Rest never healed any type of tendinitis for me. It felt better temporarily, but resumed hurting upon return to sport. IME, the only thing that will heal tendinitis is progressive strengthening until full return to activity. If I were you, I would skip the xc ski this weekend and focus on strengthening glute med and isometrics for quads. For isometrics, I would start with wall sits 3 times a day and increase time when they are less intense. It will hurt first, but it will get way better within 3 weeks.
    I'd tend to agree although my knowledge is with regards to climbing and elbow tendinitis/tendinosis. After it becomes chronic rest doesn't do much and you need to strengthen the area.

  20. #20
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    Quote Originally Posted by concretejungle View Post
    I'd tend to agree although my knowledge is with regards to climbing and elbow tendinitis/tendinosis. After it becomes chronic rest doesn't do much and you need to strengthen the area.
    Unfortunately, I seem to be prone to tendinopathy. I've had it in elbows, wrists, knees, lower leg (peroneal), etc. They're all treated basically the same way, and so far, they've all vastly improved.

    The advice I got in high school was always: rest, ibuprofen, ice, return to sport. That does actual damage to your tendons and makes them way harder to heal vs taking time off from sport to follow what I outlined above (not to mention the damage ibuprofen does to your gut bacteria).

    You have to figure out what strengthening and tissue-work (lax ball, dry needling, acupuncture, massage, etc) schemes work best for you to avoid overly irritating the injured tendon, but also realize that some pain during progressive strengthening is to be expected, especially when you first start but for up to 3 weeks. The longer and more painful the issue, the longer you should expect to be in pain while strengthening and the longer you need to continue strengthening after return to sport.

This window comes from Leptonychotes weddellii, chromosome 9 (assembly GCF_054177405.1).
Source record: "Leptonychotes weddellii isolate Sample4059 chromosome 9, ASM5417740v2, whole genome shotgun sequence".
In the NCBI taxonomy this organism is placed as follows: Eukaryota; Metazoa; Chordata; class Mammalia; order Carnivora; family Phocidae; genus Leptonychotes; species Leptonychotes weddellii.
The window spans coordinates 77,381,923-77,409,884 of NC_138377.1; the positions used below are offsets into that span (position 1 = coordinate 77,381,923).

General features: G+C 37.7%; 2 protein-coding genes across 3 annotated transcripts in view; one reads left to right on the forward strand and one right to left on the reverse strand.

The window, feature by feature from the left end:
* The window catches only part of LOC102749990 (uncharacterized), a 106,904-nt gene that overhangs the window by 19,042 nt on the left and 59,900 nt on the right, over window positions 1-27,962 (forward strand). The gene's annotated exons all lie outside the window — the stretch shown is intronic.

The exercises for the actual tissue should be done daily at low intensity/high reps (at least to start), while the exercises for the supporting muscles may be done less frequent at higher intensity since they are not already irritated. A caveat to that is if your supporting muscles (i.e., hip rotators and posterior chain for patellar tendonitis) are very weak, then some caution is required to avoid overloading those tendons as well. It sucks to end up with hamstring tendonitis because you overtrained hamstrings while trying to solve your quad tendonitis.
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  21. #21
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    Guys, shock wave therapy really works.

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  22. #22
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    Quote Originally Posted by rod9301 View Post
    Guys, shock wave therapy really works.
    Link? When I google "shock wave therapy," I just get links to e-stim machines. My parents bought the wife and me an e-stim machine for Christmas two years ago (Marc Pro Plus), but it sounds like that's different than what you're talking about.
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  23. #23
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    Quote Originally Posted by auvgeek View Post
    Link? When I google "shock wave therapy," I just get links to e-stim machines. My parents bought the wife and me an e-stim machine for Christmas two years ago (Marc Pro Plus), but it sounds like that's different than what you're talking about.
    I found a lot of links, here's one

    https://en.m.wikipedia.org/wiki/Extr...ckwave_therapy


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  24. #24
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    Better link

    https://www.shockwavetherapy.eu/subpage



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  25. #25
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    So I have been dealing with this since Jan. Been to numerous practitioners and PT's. Had an MRI which came back negative for anything major, except Quad Tendinitis. Tried dry needling, tons of rolling on vibrating foam roler and hyperice vibro ball.
    Went to my chiro today, he hammered the area with deep tissue, using a metal bar. Hurt a shit ton but feels so much better now. He broke down a ton of scar tissue.